The time is now

Discussion in 'FedEx Discussions' started by Testicular Fortitude, May 27, 2009.

  1. We have won the first battle to UNIONIZE but not the war.Now is the time for everyone who wants union representation in Fedex Express to take action.The Teamsters office in my area called me to give me the lowdown on what has to happen.Those who want to get involved need to go to the Teamsters office in your area,identify yourself as a disgruntled Fedex Express worker and ask for the Union representation cards.Sign yours there and take extra cards to give out to your co-workers.Just remember that these cards cannot be given out on company time or company property.Once enough authorization cards are signed the Teamsters Union can begin rallies in each state where more employees can sign up and get more informed about what UNIONIZATION will mean and how it will benefit all Express workers.All of the UPS drivers can get involved also by getting these cards and giving them out to the Express drivers in their areas.
  2. UpstateNYUPSer

    UpstateNYUPSer Very proud grandfather.

    Aren't you getting a bit ahead of yourself? Yes, the bill passed the House, but it still has to pass the Senate.
  3. MrFedEx

    MrFedEx Engorged Member

    That's what I was thinking. Confucius say, "No counting of chickens until hatched".
  4. Ricochet1a

    Ricochet1a New Member

    The time isn't quite yet....

    The Senate hasn't even gotten a version of the FAA bill through committee yet. If FedEx hourlies start signing union cards now, and Fred somehow manages to get the Senate committee to table the RLA exemption amendment to the FAA reauthorization; every FedEx employee that signs a union card will have a giant bulls-eye on them.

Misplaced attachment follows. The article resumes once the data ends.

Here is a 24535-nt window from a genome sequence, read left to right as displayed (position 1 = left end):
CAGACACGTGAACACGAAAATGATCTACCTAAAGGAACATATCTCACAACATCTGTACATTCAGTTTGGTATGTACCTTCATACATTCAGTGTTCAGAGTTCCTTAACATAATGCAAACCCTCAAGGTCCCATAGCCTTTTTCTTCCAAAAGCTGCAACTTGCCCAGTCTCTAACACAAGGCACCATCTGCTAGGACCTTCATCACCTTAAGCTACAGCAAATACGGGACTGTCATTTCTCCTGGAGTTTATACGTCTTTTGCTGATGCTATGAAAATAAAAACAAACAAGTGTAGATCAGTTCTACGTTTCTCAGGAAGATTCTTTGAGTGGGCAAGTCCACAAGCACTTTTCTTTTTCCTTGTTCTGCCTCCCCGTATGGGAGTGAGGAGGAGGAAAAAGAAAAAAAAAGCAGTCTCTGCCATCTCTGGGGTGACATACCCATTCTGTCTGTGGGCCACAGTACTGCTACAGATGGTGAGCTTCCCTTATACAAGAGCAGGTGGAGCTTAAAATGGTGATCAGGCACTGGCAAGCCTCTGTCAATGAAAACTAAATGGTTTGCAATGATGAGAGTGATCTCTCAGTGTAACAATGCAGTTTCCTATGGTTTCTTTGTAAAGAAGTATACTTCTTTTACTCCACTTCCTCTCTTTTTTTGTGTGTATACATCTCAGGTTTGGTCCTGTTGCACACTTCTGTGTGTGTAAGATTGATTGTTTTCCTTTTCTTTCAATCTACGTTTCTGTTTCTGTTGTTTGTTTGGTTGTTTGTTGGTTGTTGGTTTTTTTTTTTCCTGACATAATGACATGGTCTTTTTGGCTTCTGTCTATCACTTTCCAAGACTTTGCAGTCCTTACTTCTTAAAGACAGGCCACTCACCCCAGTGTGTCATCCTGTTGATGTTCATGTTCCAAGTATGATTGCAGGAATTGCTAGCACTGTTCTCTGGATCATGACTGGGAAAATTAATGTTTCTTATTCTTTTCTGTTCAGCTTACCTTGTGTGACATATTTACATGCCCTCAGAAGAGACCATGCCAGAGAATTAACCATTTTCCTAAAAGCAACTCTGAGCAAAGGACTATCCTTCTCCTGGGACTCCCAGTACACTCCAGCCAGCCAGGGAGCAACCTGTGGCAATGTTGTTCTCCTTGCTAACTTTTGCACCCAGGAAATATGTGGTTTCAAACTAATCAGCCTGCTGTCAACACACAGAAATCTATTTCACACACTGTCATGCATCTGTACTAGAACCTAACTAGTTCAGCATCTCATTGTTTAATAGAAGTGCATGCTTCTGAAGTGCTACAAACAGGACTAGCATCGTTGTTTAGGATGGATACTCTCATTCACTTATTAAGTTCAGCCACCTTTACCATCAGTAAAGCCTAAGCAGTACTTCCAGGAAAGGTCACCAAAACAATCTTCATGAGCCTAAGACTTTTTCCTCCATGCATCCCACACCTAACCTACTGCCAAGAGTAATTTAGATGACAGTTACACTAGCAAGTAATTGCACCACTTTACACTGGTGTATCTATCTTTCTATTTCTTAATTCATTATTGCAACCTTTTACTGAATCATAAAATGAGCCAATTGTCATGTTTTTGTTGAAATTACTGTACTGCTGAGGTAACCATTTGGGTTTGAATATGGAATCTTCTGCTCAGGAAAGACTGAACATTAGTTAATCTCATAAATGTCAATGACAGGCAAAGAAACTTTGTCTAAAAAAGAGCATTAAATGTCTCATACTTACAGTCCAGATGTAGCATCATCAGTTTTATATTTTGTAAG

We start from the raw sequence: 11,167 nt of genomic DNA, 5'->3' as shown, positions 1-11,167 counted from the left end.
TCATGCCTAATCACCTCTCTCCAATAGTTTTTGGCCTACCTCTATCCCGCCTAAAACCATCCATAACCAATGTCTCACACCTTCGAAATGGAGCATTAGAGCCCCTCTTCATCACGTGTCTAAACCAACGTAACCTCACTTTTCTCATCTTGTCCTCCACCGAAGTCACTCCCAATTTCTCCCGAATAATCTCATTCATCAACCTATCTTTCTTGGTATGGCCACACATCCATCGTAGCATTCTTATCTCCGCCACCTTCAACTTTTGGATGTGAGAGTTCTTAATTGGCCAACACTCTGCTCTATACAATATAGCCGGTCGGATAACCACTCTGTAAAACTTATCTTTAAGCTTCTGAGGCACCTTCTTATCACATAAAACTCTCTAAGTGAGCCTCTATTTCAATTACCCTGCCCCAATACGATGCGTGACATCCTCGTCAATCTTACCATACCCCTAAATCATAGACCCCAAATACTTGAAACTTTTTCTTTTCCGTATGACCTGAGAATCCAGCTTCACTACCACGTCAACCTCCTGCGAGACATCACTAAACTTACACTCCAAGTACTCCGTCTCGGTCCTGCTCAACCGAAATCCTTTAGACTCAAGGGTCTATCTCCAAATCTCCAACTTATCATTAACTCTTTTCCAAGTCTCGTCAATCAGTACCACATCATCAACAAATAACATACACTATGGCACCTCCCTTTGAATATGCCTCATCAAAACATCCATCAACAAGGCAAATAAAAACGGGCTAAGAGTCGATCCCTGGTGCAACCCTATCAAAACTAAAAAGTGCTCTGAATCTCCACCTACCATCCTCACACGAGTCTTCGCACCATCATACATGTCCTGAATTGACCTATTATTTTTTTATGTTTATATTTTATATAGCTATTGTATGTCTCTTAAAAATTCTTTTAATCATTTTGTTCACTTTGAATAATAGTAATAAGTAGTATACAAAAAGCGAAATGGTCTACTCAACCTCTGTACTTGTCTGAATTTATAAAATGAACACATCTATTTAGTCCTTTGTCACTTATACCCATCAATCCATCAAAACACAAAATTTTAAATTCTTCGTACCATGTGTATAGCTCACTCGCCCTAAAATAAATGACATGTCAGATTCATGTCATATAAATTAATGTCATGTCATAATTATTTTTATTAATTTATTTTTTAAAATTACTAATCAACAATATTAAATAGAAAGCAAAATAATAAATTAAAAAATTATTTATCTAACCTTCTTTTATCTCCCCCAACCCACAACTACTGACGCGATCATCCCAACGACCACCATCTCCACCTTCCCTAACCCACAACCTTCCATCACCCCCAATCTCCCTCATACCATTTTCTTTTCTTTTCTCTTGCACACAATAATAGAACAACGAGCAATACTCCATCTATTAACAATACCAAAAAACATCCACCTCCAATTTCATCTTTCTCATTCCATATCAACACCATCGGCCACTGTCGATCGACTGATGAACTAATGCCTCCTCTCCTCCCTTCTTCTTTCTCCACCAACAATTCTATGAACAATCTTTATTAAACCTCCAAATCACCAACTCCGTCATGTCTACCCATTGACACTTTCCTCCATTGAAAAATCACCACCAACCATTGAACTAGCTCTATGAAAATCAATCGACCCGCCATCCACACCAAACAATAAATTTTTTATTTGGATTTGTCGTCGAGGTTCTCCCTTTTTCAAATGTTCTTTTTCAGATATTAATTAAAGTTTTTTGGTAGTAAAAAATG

Wait until the Senate votes the reauthorization bill. If the RLA exemption for FedEx is pulled as part of the bill, THEN the time would be right to start signing union cards. I'm not signing mine until the bill is sitting on the President's desk (with FedEx's RLA exemption terminated).

    Another factor to consider is whether one lives in a "union" state, or a "right-to-work" state. If one lives in a right-to-work state, and the station doesn't vote to bring in a union, there will be no union representation in that particular station/ramp. If one lives in a right-to-work state, they should get an idea of what percentage of the craft employees would vote for a union before they sign their card. If less than half vote for the union in a RTW state, there is no union in most circumstances at that location.

    What is needed now is for the Teamsters (not FedEx employees) to put out their necks and make a statement regarding the process of certification of a union in a particular location if FedEx changes to a NLRB. In particular, how the process would occur in each station in RTW states. We all know the law states that an employer cannot retaliate against an employee for union activities, and we all know that employers DO retaliate against employees who try to unionize.

    Don't lose your head, before the process is completed. Let the RLA exemption get pulled first, THEN sign the union card. What one can do is write a letter to their Senators and Representative, detailing how getting FedEx's RLA exemption pulled would enable you to engage in collective bargaining to get back all that has been taken from you in the past few years. This is especially important if your Senators and Representatives include a Republican. Let them know you vote, let them know this issue matters to you. Be respectful, be logical, be firm. Get Congress to complete what has been started, then sign a union card once FedEx has a realistic chance of getting a union recognized.